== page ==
• there may be a kind of self selection in the respondents at work, where ethically (esp. animal rights) motivated people are more easily drawn to respond, and where they might be more prone to give certain answers
  • we need also to take into account if recidivists go back to eating meat like before, or whether they may be still mostly veg*n, say eating veg like 6 days a week. Big masses of people like that make a big difference. Even if health vegetarians wouldn’t stick to their diet consistently but stuck mostly to it, and we could easily “make” more health vegetarians, this would be an argument in favor of health communication. Likewise, to get a good idea of everything, we would need the years that people have been veg*n into account.
  • a real cause for concern would be, however, that ex veg*ns become bad spokespeople for veg*ism

It’s all good and well to say that people should be motivated by ethical reasons, but that doesn’t mean they easily will be. It seems to me common sense – and is repeated in much of the change literature I come across – that it is more productive to formulate our message in a way that it connects to values that people already have (health, environment), instead of trying to get them adopt the values we would like them to have. We will make faster progress mainstreaming the veg*n idea, without necessarily bumping up the number of vegans, but drastically reducing meat consumption and increasing veg*n offers in restaurants and stores. The change in society this will cause will make it easier for everyone to be a full time veg*n.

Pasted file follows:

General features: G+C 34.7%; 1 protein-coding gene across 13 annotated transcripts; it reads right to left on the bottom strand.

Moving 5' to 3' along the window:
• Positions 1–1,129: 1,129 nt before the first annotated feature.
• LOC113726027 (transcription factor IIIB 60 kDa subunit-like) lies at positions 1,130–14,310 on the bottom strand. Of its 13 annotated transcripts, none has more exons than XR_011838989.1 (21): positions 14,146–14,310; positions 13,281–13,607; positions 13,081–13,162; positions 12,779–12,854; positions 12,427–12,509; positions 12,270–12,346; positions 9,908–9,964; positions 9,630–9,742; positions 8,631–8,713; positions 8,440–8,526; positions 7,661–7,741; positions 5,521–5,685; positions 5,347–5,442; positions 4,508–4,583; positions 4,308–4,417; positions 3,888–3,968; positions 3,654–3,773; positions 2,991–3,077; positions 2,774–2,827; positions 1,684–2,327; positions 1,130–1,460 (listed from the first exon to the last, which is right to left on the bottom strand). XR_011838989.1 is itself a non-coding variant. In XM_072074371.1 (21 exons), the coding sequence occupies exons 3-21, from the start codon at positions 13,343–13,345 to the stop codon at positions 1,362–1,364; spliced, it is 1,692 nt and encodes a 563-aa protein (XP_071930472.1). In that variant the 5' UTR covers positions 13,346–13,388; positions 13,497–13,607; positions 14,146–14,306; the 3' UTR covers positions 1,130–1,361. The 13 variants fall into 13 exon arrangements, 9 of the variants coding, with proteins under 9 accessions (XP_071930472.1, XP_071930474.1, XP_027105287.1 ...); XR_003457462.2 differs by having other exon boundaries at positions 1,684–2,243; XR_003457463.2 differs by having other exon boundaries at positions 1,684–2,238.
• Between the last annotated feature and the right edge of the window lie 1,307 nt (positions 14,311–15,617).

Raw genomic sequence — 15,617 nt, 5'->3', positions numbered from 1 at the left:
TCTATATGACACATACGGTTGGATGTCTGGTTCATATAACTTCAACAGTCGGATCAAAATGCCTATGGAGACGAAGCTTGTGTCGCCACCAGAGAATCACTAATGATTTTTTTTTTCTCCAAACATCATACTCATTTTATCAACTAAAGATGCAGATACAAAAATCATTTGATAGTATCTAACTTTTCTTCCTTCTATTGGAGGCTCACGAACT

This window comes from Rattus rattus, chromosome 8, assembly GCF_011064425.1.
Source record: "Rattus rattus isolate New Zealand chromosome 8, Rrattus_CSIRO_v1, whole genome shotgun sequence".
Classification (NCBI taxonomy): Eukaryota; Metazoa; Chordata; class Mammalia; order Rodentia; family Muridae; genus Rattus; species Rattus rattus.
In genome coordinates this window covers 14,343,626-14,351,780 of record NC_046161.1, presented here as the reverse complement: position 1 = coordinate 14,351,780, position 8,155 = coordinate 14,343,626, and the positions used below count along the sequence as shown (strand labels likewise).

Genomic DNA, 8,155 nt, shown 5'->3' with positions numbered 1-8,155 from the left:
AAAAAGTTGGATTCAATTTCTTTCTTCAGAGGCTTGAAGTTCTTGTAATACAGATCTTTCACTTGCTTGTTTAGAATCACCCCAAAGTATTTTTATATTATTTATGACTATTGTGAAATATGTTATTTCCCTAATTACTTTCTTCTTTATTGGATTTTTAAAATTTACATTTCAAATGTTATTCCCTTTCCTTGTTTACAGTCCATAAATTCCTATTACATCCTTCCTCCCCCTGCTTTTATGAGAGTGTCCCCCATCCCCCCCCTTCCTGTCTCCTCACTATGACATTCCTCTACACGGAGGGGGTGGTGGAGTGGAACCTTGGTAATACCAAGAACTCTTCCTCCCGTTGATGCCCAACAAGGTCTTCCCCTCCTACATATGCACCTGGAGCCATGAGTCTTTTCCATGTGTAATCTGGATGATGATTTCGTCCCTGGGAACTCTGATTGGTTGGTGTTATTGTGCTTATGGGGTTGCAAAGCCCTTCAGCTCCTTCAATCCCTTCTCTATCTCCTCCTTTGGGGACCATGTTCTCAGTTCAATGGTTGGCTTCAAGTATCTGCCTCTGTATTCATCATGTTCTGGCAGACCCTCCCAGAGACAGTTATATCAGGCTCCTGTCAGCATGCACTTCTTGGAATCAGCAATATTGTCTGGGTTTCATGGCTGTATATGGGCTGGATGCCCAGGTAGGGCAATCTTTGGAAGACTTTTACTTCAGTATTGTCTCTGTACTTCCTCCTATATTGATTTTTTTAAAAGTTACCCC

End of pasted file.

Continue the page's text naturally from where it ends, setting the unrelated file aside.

One of the things I see being repeated again, and which I think is a big mistake, is the emphasis on the number of veg*ns, rather than on the number of veg*n meals being eaten. The second is a lot more important than the former, not only because in absolute numbers it can have a bigger effect on animal suffering, but also because in this stage in the history of our movement –  it is probably both easier and more beneficial to rapidly increase the number of veg*n meals being eaten than the number of veg*ns. This is the incrementalism that HRC also stresses in their conclusions: “the latest findings once again show that a message focused on reduction instead of elimination of animal products may be more effective to create an overall decline in animal product consumption.”

Something else I was very happy to read in HRC’s conclusions was the importance of our attention to the how. I think veg activism should focus on facilitation and lowering the barriers, rather than on convincing people why they should be veg*n.

Another lesson, in my humble opinion is: preaching to the choir is not to be underestimated. Organizing potlucks among vegans is sometimes frowned upon by ‘real’ activists who are out there in the streets. I think these results indicate something else. Giving each other support is majorly important.

In any case, we can not be in denial. I’ve seen animal rights activists be very quick to respond with statements like: we know better, for us it’s not a phase. Of course it’s not a phase for some, but apparently for a majority, it is. Let’s take away the barriers.